Photo courtesy of Robert Barbutti Photography[Click here for the Project Bay Cat Tool Kit]Project Bay Cat
Life on the Rocks
Sure, she’s cute with her little white bib and snowy paws, but don’t be fooled - Miss Bibs is not an innocent little girl. She produced 36 kittens in just two years, earning her the title of Foster City’s Most Wanted Cat.
Miss Bibs is a feral cat that lives along San Francisco bay in California, and is one of nearly 200 homeless felines that call the rocky shoreline home. She is also one of the reasons why a world renowned humane program called Project Bay Cat was created.
Just a few short years ago, I had no idea what a feral cat was, even though I saw them almost every day. My husband and I kiteboard on the bay and we’d always seen a few cats living in the rocks along the Bay Trail in Foster City, but we never thought twice about it. Then one spring day, the boulders were literally alive with kittens. It’s hard to overlook dozens of tiny fur balls running across the bike path, crying for food, and darting out from behind bushes.
Following five scrawny and playful silver tabby kittens to learn where they came from, I got my first look at Miss Bibs. Seeing her with her brood, it all became clear. I knew that something had to be done. Little did I know that the seed she’d planted in me would become a program that’s setting an example around the world as an effective and compassionate way to manage homeless cats while protecting birds and the environment.
Feral cats are the product of human neglect. Irresponsible pet owners who don’t have their cats spayed/neutered are the source of the problem, as are those who abandon their pets. Un-sterilized cats reproduce quickly and their kittens become feral without human contact. The Humane Society of the United States estimates that one un-spayed female cat and her offspring can produce tens of thousands of cats in seven years. The problem exists in nearly every country around the world, from the US to Australia, China to Chile and all points in between.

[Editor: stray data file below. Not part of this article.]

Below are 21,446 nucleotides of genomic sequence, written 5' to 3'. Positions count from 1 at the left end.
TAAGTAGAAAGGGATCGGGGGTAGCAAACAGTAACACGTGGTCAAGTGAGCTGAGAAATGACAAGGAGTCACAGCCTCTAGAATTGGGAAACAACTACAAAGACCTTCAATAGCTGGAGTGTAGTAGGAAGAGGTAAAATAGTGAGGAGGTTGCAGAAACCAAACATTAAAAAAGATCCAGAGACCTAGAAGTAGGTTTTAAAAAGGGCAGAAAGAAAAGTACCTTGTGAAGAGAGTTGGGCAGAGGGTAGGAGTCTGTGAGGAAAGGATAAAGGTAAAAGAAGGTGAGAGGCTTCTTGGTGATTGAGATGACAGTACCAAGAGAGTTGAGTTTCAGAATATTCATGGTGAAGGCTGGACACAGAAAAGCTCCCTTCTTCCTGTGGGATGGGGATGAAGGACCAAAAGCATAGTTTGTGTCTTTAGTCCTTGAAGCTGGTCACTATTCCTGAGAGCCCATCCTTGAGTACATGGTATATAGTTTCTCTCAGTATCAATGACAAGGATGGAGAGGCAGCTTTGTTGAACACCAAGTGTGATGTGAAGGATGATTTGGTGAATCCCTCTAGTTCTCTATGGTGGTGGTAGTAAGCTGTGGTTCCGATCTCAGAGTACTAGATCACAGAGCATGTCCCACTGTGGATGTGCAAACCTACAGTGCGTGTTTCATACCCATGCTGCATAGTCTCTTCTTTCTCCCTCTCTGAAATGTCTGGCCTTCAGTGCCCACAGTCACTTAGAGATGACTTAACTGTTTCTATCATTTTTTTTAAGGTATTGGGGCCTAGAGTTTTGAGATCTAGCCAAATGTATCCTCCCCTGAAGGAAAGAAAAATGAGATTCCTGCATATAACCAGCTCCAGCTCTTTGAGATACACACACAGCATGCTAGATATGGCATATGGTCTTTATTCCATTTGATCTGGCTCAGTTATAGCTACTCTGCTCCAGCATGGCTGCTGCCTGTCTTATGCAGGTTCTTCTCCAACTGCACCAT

With just a handful of abandoned un-sterilized cats living along the Bay Trail in Foster City, the population quickly swelled to 174 cats by the time I finally noticed them. I knew that if nothing was done, more were sure to come. The City of Foster City had also noticed, as they were getting calls from concerned citizens.
For communities facing homeless cat challenges such as these, there are three choices:
1. Do nothing and let the cat population grow out of control.
2. Trap and euthanize the cats, or poison them.
3. Trap, neuter, and return the cats (TNR), and find homes for those that are adoptable.
I considered each of these options for the Foster City bay cats. To me, Option 1 is simply irresponsible, and Option 2 is inhumane. But Option 3 provides a humane way to stabilize the cat population and reduce it over time through attrition and adoption.
Since I did not want the cats to suffer due to overpopulation, or see them euthanized, I joined a local feline rescue organization, Homeless Cat Network, and began initiating the humane management program myself. We then began working the City of Foster City and the community to address the issues together as a team.
Working in partnership, we created a precedent-setting program called Project Bay Cat. Thanks to the inspiration provided by Miss Bibs and her many progeny, Project Bay Cat was developed to humanely curb the homeless cat population growth through aggressive spay/neuter and adoption programs, as well as protect wildlife and keep the path’s landscape debris-free. We also set out to educate the public about homeless cat issues to prevent animal abandonment, encourage spay/neuter of owned pets, and enlist community support for our unique program.